Snippet: Gen-Turi is the exhaust chimney your RV generator should have had from the factory. Very nice. In nearly all cases, RV onboard generators vent to the side, from below your RV. The Gen-Turi takes the generator exhaust from below the RV and puts the exhaust above the roof, where the exhaust is less likely to re-enter the RV.
Our RV came with the Gen-Turi purchased by the previous owner and we are happy to have it. The only thing we had to purchase was the suction cups that attach the Gen-Turi bungee cords to our window.
The Gen-Turi came in three sections and is made from a grey PVC pipe with a steel exhaust extension. The air gap between the steel section mixes the exhaust gasses with additional air to cool the airflow in the chimney and keep the PVC pipe from melting. The steel section of the Gen-Turi gets as hot as a typical exhaust pipe.
In our experience the claim of reduced noise from the generator is false. Generator noise from inside the RV and outside is unchanged. However, the claim of putting the exhaust above the RV roofline and therefore less likely to re-enter the RV is 100% true. We can frequently smell our own exhaust when the Gen-Turi is not installed.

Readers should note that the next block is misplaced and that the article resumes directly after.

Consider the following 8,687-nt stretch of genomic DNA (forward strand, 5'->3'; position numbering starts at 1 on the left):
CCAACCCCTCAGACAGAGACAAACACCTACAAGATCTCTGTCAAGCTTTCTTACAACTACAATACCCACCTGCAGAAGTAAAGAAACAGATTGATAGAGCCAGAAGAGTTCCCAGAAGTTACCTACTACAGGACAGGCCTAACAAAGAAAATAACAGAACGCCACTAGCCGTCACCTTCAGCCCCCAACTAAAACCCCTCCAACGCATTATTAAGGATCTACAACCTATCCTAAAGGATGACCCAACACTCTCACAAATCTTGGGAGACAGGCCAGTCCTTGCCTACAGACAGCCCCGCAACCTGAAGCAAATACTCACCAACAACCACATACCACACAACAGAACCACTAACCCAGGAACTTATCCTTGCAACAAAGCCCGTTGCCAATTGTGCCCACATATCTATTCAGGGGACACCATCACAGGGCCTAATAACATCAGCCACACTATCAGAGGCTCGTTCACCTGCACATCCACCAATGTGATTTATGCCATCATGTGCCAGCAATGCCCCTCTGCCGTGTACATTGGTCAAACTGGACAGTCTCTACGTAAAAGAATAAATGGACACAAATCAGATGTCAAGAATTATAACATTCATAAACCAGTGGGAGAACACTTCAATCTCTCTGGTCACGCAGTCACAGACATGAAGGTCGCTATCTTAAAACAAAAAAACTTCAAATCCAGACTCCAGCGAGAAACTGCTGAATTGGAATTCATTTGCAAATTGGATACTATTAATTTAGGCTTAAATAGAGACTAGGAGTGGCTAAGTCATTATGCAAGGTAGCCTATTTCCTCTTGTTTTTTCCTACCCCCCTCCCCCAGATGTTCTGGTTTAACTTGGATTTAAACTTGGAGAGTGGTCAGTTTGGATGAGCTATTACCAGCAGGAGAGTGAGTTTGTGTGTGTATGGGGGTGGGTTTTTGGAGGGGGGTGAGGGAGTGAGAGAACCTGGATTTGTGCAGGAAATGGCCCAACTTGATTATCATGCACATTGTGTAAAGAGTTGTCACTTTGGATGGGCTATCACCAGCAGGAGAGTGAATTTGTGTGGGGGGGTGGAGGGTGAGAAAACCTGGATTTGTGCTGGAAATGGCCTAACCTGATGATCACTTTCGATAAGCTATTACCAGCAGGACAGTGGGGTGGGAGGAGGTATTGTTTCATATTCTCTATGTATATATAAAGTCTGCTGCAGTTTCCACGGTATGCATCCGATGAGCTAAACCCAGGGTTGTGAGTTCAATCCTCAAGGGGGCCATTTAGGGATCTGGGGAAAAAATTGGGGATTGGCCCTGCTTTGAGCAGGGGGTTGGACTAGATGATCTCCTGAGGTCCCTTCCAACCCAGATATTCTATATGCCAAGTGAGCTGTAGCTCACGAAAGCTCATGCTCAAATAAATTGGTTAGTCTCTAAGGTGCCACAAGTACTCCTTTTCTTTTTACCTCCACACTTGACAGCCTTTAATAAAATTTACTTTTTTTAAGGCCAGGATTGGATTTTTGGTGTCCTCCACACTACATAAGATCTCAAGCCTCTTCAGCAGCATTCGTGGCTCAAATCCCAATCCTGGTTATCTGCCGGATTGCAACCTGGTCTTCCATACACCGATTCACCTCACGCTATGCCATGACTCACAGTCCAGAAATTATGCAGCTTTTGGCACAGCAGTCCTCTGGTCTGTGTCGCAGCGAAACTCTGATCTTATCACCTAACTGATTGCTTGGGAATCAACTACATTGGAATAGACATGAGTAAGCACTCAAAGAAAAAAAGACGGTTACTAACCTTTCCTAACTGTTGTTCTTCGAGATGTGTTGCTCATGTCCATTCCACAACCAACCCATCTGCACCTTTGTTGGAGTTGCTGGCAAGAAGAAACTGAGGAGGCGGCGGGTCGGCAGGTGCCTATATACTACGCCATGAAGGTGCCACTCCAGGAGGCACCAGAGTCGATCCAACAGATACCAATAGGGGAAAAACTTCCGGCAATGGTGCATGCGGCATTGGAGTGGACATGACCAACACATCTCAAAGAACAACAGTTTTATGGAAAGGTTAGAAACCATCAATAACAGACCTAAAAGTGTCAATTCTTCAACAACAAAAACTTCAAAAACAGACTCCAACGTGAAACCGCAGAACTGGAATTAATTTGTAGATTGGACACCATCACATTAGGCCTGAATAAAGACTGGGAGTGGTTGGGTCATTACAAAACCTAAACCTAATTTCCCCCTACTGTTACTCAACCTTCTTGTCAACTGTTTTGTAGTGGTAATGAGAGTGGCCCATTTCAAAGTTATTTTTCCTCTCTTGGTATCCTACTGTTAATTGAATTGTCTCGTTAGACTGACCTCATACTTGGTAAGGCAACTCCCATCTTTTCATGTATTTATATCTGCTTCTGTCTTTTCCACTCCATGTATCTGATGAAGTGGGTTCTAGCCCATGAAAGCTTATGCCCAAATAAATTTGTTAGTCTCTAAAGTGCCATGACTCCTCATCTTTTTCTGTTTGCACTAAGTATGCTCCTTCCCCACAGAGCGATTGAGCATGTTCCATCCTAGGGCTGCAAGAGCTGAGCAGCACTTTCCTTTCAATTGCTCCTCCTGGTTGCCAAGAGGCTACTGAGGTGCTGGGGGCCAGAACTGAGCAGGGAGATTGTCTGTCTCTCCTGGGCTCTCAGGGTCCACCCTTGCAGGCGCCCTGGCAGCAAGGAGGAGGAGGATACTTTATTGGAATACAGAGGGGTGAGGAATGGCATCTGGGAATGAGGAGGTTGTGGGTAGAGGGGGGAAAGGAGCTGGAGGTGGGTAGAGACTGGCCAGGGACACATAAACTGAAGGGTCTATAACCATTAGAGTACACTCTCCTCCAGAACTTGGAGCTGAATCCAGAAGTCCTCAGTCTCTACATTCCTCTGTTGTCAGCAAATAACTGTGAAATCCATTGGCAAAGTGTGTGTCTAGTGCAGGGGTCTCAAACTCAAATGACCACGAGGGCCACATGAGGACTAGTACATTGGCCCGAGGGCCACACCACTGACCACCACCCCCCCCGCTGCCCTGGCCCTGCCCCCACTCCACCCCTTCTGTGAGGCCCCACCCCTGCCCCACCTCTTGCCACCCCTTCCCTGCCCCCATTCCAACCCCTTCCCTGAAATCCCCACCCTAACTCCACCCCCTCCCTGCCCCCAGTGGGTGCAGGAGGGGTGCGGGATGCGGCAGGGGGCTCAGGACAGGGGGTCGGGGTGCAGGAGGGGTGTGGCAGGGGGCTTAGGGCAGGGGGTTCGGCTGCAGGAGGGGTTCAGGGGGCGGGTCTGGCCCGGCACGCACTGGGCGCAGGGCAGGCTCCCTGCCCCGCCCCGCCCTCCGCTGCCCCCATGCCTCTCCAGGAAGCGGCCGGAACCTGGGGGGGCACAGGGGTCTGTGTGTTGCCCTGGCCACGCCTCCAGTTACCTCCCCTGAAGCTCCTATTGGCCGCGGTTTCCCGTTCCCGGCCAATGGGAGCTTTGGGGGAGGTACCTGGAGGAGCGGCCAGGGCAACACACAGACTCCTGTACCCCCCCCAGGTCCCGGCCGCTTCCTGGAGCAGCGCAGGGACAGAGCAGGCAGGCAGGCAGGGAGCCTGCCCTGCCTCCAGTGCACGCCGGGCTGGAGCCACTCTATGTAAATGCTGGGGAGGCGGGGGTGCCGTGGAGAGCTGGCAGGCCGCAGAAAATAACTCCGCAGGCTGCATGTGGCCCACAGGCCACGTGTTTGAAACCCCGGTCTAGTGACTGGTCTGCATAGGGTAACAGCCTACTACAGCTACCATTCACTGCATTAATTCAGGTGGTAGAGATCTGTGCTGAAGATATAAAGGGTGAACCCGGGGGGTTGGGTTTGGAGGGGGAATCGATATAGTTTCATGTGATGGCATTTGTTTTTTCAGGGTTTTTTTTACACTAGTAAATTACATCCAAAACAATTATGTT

My only other complaint is that the Gen-Turi design does not prevent a high wind from pushing the exhaust pipe next to the RV. This could be an issue, but it is only reasonable to expect with a wind from the driver’s side of the RV and since we will be here anytime the generator is running, I don’t anticipate this being a problem. Thus, as we said in the Navy, the Gen-Turi is not sailor-proof. The Gen-Turi also blocks access to the door behind the chimney to gain access to that compartment, you need to disassemble the chimney.
Gen-Turi is made by Camco and usually, I am not a fan of Camco products. Typically they make and sell low-end products for a reasonably low price. In this case, the Gen-Turi is a mid-tier product sold at a high price.
Do it yourself
FoxRVTravel-Snippet: Gen-Turi insider info:
I never knew how good having a generator exhaust chimney was and probably would have never installed one. Now that I know how good it is, if I ever need one again, then I would build it myself. If I made one, however, it would have been heavier — which in an RV is not a good thing. Here is a link to a build it yourself generator exhaust. Do it yourself RV I don’t know these people and haven’t read anything else they have done, but to me, this article seems to describe a product just as good as a Gen-Turi at way less than 25% of the retail price of a real Gen-Turi